I assume that is with PWM. You can not get that directly, you will have to filter the PWM first. PWM is a digital signal that goes from 0 to 5V all the time. The analogue write just controls the ratio of high to low.
I would suggest that all lines that you want to cut and insert a switch of some sort, or switches you want to parallel you do with a relay.Any series switching resistance means you are open to noise being included on the switched signal, and a welder of any sort has a lot of noise.This ensures no worries low resistance connection and isolation between controller and machine and no ground reference problems.I gather these connections are low voltage low current so small a number of relays built on an interface board would do the job.
I understand that you want to control the wiper input to the welder, have you found the ground of the welder control board that you are trying to control.What is the voltage on Pin 3 and Pin 5 with respect to the welder ground? This very important.
As Grumpy_Mike says, you will have to filter the PWM output to get a smooth DC voltage that is the same as what is supplied by the potentiometer.
... still thinking about this: what if I was to install an optically-isolated relay between the Vcc and the wiper pin of the potentiometer circuit, then feed the relay with a PWM signal to modulate the amount of voltage that was seen on the wiper pin? In this case, it seems like I would dodge any issues with matching the ground of the Arduino with the ground of the welder, although any potential issues with PWM signal would remain. This assumes that the relay has fast enough switching speed to keep up with the PWM signal. IIRC, the Uno's PWM frequency is something like 500 Hz, so that's a 1 kHz signal, or sub-ms switch time. A relay like the CPC1219Y has a listed max switch time of 5 ms, but the detailed charts show a more typical time of around 0.5 ms, with outliers around 0.7 ms, so perhaps it could work.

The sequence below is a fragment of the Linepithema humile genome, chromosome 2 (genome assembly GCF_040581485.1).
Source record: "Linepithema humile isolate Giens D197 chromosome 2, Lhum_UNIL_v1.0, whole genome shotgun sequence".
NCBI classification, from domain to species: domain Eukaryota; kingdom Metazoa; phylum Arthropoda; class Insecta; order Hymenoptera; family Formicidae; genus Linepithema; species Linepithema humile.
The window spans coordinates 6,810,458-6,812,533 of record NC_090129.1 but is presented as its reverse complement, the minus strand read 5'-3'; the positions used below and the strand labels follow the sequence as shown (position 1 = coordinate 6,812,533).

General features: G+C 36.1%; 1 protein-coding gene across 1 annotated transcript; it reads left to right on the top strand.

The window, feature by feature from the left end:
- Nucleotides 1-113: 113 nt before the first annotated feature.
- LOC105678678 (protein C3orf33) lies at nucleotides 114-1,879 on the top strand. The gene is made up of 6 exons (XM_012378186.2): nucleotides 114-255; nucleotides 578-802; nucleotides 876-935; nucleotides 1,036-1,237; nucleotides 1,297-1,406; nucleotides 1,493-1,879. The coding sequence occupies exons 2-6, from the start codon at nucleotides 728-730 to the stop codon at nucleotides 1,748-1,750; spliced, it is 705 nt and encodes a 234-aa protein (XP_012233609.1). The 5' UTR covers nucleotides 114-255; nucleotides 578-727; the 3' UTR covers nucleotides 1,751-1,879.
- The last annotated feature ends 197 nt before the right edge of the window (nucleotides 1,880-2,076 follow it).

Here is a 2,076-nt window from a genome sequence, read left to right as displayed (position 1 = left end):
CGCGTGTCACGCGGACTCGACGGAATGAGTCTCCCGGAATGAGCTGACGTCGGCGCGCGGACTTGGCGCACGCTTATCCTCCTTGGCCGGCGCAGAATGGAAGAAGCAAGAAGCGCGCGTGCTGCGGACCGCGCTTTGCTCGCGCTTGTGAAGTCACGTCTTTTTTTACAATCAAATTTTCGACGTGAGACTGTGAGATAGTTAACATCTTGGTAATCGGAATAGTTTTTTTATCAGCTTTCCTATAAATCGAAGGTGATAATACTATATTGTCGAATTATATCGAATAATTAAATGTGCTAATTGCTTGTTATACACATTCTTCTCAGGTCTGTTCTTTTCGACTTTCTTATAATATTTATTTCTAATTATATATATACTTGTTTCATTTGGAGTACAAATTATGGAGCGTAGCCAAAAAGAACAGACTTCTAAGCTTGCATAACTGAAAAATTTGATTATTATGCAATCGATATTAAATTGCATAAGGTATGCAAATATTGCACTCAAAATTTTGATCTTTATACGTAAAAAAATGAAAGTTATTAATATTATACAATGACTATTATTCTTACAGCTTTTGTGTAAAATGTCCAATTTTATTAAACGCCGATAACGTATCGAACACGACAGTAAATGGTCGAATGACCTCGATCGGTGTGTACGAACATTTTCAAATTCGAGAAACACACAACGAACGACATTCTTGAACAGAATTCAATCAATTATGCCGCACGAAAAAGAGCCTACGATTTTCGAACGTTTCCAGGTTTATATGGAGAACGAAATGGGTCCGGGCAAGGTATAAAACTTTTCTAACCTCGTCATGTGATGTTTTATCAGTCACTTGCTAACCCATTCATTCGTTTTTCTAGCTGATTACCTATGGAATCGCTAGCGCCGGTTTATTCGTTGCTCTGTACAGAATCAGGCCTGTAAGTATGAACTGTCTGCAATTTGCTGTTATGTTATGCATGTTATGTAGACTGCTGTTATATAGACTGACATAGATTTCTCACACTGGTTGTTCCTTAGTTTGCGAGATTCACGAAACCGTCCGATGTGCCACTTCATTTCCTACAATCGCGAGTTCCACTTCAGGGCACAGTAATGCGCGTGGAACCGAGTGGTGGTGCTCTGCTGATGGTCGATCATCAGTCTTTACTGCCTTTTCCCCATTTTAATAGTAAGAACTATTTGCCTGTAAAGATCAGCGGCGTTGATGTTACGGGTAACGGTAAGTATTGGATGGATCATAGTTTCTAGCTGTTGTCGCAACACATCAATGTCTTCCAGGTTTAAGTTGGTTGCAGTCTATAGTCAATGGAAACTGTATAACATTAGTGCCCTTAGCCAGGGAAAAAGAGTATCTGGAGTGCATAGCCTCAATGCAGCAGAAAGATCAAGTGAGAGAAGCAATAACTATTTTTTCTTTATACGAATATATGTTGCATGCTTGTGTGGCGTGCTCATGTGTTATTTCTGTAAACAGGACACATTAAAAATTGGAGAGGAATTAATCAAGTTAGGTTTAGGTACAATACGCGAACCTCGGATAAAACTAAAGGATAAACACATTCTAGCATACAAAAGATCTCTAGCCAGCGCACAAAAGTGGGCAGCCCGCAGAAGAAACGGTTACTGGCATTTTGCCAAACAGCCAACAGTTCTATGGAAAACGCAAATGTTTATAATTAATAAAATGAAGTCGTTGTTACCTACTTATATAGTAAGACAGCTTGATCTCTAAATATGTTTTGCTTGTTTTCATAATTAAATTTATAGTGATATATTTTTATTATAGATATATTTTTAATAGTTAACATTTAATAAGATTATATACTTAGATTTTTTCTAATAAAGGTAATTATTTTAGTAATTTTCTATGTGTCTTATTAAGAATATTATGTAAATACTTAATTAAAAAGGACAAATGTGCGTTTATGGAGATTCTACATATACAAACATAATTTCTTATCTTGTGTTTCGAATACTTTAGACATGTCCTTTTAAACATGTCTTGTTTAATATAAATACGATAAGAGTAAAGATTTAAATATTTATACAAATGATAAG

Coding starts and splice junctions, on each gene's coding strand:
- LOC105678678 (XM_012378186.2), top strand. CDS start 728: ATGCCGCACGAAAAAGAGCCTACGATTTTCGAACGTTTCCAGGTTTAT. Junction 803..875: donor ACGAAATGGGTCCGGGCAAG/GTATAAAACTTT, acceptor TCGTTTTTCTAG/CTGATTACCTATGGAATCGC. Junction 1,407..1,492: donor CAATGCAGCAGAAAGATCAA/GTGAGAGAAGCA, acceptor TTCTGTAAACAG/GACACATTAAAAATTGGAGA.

Your circuit is kind of blowing my mind a little bit. Am I correct that the optical isolators are supposed to turn on and off opposite of each other? When Dout is LOW, there is 5v across the top isolator and it is closed, and there is 0v across the bottom isolator and it is open. When Dout is HIGH, there is 5v on both sides of the top isolator, so 0v across it, and it is open. There is 5v across the bottom isolator and it is closed. This is part of what is blowing my miind: that you could disable a switch by putting 5v on BOTH sides of it, creating 0v across it, vs. pulling both sides to ground. That never occurred to me.So if I understand correctly, when fed a PWM signal, this circuit will basically switch R from between Vcc/wiper and wiper/Gnd according to the PWM duty cycle. You've diagrammed a potentiometer that is controlled by a PWM output.
Can you elaborate on the purpose of the capacitor? Is it for noise protection on the signal circuit, or some other purpose?
The capacitor smooths the PWM to produce DC (with a small ripple), so as to simulate what a potentiometer would do.
If you want to pulse at 30Hz, then you need to increase the PWM frequency.
Increasing the PWM frequency will have the additional advantage of making it easier to filter it out while leaving the 30 Hz pulse frequency. Ah, but I guess the flip-side is that I will need to use opto-isolators that have a high enough rated bandwidth.
Correct on both counts. I suggest you use a PWM frequency of 3906.25Hz, which is a value you can get from the PWM pins associated with timer 1 and timer 2.